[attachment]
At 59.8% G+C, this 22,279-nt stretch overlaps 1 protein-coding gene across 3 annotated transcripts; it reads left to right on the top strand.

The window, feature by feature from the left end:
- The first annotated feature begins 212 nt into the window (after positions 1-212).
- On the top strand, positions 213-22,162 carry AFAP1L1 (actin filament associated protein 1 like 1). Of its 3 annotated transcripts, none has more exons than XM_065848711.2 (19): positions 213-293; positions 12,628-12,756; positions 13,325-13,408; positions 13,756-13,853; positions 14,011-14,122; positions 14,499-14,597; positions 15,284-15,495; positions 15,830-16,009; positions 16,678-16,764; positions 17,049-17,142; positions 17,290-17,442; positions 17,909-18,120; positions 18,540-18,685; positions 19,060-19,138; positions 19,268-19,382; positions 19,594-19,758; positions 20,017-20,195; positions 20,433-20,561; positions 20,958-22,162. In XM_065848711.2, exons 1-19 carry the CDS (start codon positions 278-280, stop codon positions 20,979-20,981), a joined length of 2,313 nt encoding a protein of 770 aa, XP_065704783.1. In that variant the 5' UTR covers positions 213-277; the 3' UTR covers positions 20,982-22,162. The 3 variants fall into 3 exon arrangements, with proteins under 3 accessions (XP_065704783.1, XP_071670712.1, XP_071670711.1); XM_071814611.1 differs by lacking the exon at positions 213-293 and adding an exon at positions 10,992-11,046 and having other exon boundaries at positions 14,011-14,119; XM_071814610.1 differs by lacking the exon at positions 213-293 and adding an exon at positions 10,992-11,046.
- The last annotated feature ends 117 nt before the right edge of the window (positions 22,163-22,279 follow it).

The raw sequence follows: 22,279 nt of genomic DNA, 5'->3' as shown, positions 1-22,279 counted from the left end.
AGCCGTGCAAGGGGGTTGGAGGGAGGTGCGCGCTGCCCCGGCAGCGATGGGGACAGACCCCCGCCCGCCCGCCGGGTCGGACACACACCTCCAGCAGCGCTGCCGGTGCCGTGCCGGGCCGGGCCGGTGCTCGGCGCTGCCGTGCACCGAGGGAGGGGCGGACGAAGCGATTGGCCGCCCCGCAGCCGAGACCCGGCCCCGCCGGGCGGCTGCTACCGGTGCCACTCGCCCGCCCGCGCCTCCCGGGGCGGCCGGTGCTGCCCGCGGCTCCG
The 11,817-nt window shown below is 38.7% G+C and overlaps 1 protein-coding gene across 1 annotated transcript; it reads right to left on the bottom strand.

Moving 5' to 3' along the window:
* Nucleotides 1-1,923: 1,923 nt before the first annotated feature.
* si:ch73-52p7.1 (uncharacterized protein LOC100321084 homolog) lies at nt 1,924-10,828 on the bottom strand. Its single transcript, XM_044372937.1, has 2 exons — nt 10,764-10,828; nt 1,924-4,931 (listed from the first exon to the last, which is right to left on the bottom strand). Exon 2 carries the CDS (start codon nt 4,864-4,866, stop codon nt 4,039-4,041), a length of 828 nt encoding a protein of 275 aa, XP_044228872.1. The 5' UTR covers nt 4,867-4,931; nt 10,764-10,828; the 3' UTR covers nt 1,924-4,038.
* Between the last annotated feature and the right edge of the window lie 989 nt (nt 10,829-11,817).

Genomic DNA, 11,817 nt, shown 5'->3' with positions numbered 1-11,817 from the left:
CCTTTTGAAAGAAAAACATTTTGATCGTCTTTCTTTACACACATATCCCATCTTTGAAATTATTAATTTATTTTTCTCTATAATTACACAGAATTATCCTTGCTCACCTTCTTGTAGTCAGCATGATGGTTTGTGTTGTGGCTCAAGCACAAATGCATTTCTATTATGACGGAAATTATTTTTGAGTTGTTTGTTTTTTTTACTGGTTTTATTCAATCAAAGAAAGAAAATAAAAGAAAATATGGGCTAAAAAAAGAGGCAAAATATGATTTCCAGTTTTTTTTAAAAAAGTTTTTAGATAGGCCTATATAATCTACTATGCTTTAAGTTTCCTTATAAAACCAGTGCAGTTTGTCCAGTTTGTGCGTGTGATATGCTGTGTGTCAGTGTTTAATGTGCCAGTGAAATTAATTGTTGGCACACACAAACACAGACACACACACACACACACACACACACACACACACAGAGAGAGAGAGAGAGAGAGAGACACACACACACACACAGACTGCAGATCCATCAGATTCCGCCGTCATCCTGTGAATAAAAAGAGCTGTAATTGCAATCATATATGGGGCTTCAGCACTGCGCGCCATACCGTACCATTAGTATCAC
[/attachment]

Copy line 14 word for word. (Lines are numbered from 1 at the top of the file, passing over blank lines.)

CCTTTTGAAAGAAAAACATTTTGATCGTCTTTCTTTACACACATATCCCATCTTTGAAATTATTAATTTATTTTTCTCTATAATTACACAGAATTATCCTTGCTCACCTTCTTGTAGTCAGCATGATGGTTTGTGTTGTGGCTCAAGCACAAATGCATTTCTATTATGACGGAAATTATTTTTGAGTTGTTTGTTTTTTTTACTGGTTTTATTCAATCAAAGAAAGAAAATAAAAGAAAATATGGGCTAAAAAAAGAGGCAAAATATGATTTCCAGTTTTTTTTAAAAAAGTTTTTAGATAGGCCTATATAATCTACTATGCTTTAAGTTTCCTTATAAAACCAGTGCAGTTTGTCCAGTTTGTGCGTGTGATATGCTGTGTGTCAGTGTTTAATGTGCCAGTGAAATTAATTGTTGGCACACACAAACACAGACACACACACACACACACACACACACACACACACAGAGAGAGAGAGAGAGAGAGAGACACACACACACACACAGACTGCAGATCCATCAGATTCCGCCGTCATCCTGTGAATAAAAAGAGCTGTAATTGCAATCATATATGGGGCTTCAGCACTGCGCGCCATACCGTACCATTAGTATCAC